Ready for the next step
For many, leaving school or changing career to begin a journey into a health profession can be a daunting prospect. You may feel excited, scared and anxious all at once. While you are standing at the precipice of the next four to six years of study, it can be comforting to hear from those who have gone before you. A number of JCU graduates and students have imparted some advice for first-year students, to help smooth the transition to university and beyond. Here are their top six tips for success.
Create good habits
Dr Laura Schembri – JCU Medicine graduate, Townsville University Hospital Intern
"My advice to the first-year students would be to create good habits from the get-go. The notes you create and knowledge you build from the first year you continue to build on throughout, so working hard from the start really does help in the tougher final years. And also to enjoy it! You will be spending a solid amount of time at uni, so it’s worth enjoying the journey. And you definitely will if you make the most of the variety of clinical and non-clinical experiences that come with the course."
Knuckle down in the early years
Dr Samuel Bartsch – JCU Medicine graduate, Mount Isa Hospital Intern
"If I could go back in time and give myself some advice on starting my degree it would be this: just knuckle down and get through the first couple of years. Each year it gets better and better, more and more fun, and more hands-on. The further you go, the more relevant it gets, and the more fun it becomes."
Emma Dall’Alba – JCU Pharmacy graduate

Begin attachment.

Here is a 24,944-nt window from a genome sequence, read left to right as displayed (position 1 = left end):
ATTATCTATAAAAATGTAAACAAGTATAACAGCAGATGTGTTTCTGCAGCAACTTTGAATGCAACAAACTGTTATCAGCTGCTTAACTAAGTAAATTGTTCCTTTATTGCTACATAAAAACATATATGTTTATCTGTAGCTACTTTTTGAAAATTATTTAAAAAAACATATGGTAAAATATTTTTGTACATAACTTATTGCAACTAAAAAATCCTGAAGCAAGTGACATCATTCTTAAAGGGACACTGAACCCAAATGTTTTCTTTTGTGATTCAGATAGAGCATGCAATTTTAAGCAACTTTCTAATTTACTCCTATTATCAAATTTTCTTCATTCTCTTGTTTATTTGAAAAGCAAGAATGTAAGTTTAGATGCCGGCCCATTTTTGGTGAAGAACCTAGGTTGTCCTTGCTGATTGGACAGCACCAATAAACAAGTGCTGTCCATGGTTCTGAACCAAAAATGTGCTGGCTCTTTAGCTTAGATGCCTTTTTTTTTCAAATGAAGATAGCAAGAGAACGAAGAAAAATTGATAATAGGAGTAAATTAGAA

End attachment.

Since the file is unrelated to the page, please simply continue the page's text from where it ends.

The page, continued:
"Throughout my studies I was taught the power of persistence and hard work, and I’ve learned how fortunate I am to have found passion in my chosen career. I believe what we learn with pleasure we never forget, and I’m grateful to say my whole university experience was an absolute pleasure."
Jump on opportunities to gain experience
Dr Clarise Sornachalam – JCU Medicine graduate, Mackay Base Hospital Intern
"My advice to students beginning their medical school journey would be to get involved and gain as much experience as possible throughout your studies. The time you invest now is invaluable. You may discover areas of medicine that fascinate you and direct your future career path, or learn more about medical fields you were unfamiliar with. It all contributes to improving your knowledge and skills as a future member of the healthcare team. Remember, you are becoming the next generation of health professionals, so learn with enthusiasm, look after yourself and each other, and enjoy your time at JCU."
Breannan Busetti – JCU Pharmacy student
"I would highly recommend students attend at least one rural placement in their time. It is incredible seeing how a small town can function without the services we speak so highly of and yet take for granted. I’ve completed my placements with nothing but good things to say about them. They are experiences of a lifetime."
Find your study-fun balance
Dr David Uprichard – JCU Medicine graduate, Cairns Hospital Intern
"My best piece of advice for those starting their journey into a health career would be about balance. Make sure you enjoy yourself. If you’re not, step back and think about what you are doing and take in the big picture. There’s plenty of time to study over the course of your degree, but if you’re all study and no fun it’s not going to be great. Make sure you get that study-fun balance right. Most of all, enjoy it. It’s been the best six years of my life so far."
Dr Kylie Del Solar – JCU Dentistry graduate, mum of six and former nurse